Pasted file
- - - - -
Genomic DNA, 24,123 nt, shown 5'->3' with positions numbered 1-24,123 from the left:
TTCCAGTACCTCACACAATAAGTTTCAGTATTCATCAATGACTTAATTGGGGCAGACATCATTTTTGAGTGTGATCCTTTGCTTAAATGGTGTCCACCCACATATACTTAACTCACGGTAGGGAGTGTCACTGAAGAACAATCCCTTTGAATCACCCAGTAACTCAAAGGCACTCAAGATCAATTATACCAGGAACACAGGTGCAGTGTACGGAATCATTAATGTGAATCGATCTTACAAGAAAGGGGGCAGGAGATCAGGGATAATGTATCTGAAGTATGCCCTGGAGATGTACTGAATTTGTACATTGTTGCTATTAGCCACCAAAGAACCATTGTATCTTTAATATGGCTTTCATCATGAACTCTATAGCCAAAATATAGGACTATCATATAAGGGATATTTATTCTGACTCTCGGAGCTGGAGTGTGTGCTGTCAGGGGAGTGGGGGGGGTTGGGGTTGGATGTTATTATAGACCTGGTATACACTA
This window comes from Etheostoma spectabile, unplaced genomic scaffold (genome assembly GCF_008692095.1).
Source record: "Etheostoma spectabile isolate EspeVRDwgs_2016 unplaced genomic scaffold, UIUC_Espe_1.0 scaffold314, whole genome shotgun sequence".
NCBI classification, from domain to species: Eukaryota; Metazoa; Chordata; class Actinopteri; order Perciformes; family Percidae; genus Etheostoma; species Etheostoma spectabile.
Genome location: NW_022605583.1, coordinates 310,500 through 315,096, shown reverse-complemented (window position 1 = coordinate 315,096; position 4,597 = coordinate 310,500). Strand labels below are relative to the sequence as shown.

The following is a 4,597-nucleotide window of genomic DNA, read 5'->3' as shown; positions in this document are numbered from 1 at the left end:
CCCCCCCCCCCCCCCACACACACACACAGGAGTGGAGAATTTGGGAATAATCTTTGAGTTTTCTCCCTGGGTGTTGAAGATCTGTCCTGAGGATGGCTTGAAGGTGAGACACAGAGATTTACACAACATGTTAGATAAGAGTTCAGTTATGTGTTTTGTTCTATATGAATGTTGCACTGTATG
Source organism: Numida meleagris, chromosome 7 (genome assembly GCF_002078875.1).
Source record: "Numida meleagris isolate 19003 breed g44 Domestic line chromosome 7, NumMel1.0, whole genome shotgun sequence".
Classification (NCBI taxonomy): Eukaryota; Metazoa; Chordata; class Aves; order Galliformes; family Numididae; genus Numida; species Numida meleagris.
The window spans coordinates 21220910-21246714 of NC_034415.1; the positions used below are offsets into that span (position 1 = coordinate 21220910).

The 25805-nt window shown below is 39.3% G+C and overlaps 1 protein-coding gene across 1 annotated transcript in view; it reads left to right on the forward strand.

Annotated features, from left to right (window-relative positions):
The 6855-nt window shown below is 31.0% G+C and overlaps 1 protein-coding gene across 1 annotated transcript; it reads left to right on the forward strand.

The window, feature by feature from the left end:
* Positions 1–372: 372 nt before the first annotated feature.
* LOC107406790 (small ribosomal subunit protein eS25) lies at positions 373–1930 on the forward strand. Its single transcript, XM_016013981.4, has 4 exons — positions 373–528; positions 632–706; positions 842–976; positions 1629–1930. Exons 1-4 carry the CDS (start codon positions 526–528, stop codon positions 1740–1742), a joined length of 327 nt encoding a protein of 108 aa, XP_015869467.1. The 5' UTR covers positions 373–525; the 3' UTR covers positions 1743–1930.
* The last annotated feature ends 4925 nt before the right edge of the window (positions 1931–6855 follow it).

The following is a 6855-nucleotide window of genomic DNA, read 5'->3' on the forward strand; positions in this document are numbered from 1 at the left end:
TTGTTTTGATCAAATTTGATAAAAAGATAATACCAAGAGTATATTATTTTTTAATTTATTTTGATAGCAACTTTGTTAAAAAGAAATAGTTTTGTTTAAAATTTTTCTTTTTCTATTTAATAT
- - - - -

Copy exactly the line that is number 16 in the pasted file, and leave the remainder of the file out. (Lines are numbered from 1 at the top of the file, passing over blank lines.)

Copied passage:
The window, feature by feature from the left end: